PEOPLE in Philippine cities have moved more freely after lockdown restrictions were eased, matching a fresh surge in coronavirus infections, according to an Asian Development Bank (ADB) blog.
“Mobility undoubtedly plays a significant role in both the spread and containment of the virus,” according to the blog posted on the ADB website on Monday.
It cited a link between increased traffic jams in Metro Manila and the rising tally of coronavirus infections in the region.
The blog was written by Thinking Machines Chief Executive Officer and lead data scientist Stephanie Sy, along with ADB officials Hanif Rahemtulla and Bruno Carrasco.
Vehicle traffic across Metro Manila, Cebu City and Davao City dropped by 94% between March and May, when many parts of the country were locked down to contain the pandemic, the authors said, citing data from the Waze app.
“We observed that for some of the most congested roads in Metro Manila, traffic flow in July came close to the previous year’s traffic patterns, with some roads only 6% away from previous levels,” the authors said.
“At the road level, we see that although traffic flow dropped in during the strictest restrictions, it began to rise quickly as they were eased, similar to municipality- and city-level patterns in Metro Manila,” they added.
Davao City continued to restrict people’s movement, “and we don’t see a rise in travel as we do across Metro Manila,” according to the ADB blog. Throughout July, people in Davao City were still under a curfew and trips outside for essential shopping were only allowed on certain days of the week and required the use of passes.
On the other hand, Cebu City experienced spikes in COVID-19 (coronavirus disease 2019) cases in June even if mobility remained extremely low, the authors said. “What else could be at play here in the rise of cases? News sources have reported that the epicenter of cases is the Cebu City Jail. This points to the need to consider other factors beyond mobility, including social distancing measures, sanitation and hygiene protocols, testing capacity and access to healthcare services and facilities.”
Metro Manila residents visited groceries and pharmacies more than any other destination outside their homes, followed by workplaces, according to the blog, citing Google mobility data.
“As restrictions ease, businesses are reopening, and people are returning to their regular office hours,” it said. People had avoided recreational destinations such as parks, retail locations and public transport stations from June to July, it added.
Forecast notes from University of the Philippines researchers showed that the average coronavirus infections in the country had risen to 900 per day in the past two weeks of June and to more than 2,000 daily at the start of July, from the less than 500 new cases daily in May.
The strictest form of lockdown has been implemented for most of the country until May, while restrictions have been slowly eased starting June.
Acting Socioeconomic Planning Secretary Karl Kendrick T. Chua earlier warned that recent improvements in economic data such as in external trade “can easily be reversed” if strict lockdowns were imposed again.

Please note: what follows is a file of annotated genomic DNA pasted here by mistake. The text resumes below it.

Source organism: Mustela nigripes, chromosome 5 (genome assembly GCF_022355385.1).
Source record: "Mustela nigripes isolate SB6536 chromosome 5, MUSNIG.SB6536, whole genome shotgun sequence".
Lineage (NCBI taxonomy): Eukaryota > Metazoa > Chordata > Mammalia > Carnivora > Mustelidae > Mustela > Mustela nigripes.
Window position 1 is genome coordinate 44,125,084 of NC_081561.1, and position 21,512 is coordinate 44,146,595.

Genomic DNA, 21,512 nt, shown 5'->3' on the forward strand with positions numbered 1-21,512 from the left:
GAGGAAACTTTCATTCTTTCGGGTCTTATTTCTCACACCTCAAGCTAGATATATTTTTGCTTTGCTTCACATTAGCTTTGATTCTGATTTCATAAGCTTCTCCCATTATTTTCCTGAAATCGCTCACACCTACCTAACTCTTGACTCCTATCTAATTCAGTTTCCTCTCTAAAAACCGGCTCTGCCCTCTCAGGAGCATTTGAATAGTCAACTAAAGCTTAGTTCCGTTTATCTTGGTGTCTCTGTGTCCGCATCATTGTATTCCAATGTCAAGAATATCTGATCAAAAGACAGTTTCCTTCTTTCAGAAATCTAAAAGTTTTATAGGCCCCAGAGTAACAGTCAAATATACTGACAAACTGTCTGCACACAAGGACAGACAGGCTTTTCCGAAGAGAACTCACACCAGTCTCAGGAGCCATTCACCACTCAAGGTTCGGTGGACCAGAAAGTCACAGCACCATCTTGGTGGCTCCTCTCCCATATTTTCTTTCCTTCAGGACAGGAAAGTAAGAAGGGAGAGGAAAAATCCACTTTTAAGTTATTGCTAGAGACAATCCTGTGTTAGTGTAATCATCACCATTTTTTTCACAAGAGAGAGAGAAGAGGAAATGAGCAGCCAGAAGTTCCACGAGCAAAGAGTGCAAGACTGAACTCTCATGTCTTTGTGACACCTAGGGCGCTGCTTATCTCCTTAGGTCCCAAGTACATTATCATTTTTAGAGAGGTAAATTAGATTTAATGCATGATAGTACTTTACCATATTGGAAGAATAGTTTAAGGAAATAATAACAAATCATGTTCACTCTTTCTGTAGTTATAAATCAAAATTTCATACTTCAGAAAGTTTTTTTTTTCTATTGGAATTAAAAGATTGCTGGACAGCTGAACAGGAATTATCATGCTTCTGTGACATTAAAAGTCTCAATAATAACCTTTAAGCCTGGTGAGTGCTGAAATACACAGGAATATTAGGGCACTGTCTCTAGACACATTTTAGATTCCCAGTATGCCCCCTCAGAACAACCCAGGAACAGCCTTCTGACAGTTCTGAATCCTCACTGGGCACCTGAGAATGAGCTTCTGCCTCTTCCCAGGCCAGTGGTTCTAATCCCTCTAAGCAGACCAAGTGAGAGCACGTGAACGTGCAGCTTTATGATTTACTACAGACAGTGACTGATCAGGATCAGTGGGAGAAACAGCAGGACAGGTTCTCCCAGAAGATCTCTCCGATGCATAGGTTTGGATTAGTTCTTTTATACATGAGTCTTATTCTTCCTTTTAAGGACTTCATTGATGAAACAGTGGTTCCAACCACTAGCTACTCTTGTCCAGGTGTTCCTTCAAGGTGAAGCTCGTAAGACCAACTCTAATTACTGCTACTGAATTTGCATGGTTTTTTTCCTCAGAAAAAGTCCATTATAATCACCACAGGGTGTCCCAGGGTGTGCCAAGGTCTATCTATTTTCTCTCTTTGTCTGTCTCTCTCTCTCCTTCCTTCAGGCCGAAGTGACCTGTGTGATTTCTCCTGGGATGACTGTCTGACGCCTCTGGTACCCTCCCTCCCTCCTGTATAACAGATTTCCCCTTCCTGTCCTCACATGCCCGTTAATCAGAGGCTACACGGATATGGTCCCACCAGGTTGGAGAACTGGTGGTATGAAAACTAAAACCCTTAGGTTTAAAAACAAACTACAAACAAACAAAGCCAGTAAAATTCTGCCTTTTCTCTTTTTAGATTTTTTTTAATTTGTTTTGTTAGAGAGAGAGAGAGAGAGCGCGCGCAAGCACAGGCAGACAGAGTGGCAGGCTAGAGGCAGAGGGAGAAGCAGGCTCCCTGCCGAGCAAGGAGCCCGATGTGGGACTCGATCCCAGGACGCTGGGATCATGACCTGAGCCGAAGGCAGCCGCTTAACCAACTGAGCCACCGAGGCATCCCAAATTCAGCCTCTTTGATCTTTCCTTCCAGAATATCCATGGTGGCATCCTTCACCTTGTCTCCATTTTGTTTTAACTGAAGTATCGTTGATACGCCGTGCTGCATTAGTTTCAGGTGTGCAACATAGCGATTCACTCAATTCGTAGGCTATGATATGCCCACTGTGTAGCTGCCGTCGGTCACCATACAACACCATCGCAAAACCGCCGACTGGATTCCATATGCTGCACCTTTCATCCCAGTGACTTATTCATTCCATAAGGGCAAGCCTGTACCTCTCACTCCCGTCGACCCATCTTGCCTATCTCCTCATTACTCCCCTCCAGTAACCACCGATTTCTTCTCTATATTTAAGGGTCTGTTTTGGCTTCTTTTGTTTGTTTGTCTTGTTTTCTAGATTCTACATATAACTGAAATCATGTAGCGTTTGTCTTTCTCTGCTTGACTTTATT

The country’s external trade deficit grew to its widest level in five months at $2.076 billion in August.
A SEAT APART
Meanwhile, Cabinet members have approved a plan to allow commuters to sit a seat apart in public transportation to increase capacity, presidential spokesman Harry L. Roque told an online news briefing. The distance may be lowered until commuters can sit next to each other as long as there is a plastic barrier between them, he said.
Rail capacity will be increased to as much as 50%, while provincial buses, motorcycle taxis, ride-hailing services and shuttles will be expanded, he added. Cabinet officials also approved a plan to fast-track service contracting to expand buses and jeepneys.
Mr. Roque said the seven commandments in public transportation recommended by health experts should be enforced strictly to reduce the risk of infection.
These are wearing face masks and shields, no talking, no eating, adequate ventilation, frequent and proper disinfection, no passengers with symptoms and physical distancing.
Also on Tuesday, the Land Transportation Franchising and Regulatory Board (LTFRB) said it has added more routes and allowed more jeepneys to operate in Metro Manila.
The agency opened 44 more routes on Oct. 10 and allowed 4,820 more traditional jeepneys to operate in the capital region.
The number of traditional jeepneys allowed to operate in the metro amid a coronavirus pandemic rose to 27,016, it said in a statement.
There were now 302 routes for jeepneys in Metro Manila, which is still under a general lockdown. The LTFRB said 845 modern jeepneys had also been allowed to operate in 48 routes.
It had also allowed 4,016 bus units and 387 point-to-point buses to operate in 34 routes, and 3,263 UV Express in 76 routes.
The transport agency said 20, 927 taxis and 24,356 ride-hailing cars operate in Metro Manila.
It added that more than 280 provincial buses have been allowed to operate in 12 routes while 40 modern UV Express vehicles were allowed in two routes. — Beatrice M. Laforga, Vann Marlo M. Villegas and Arjay L. Balinbin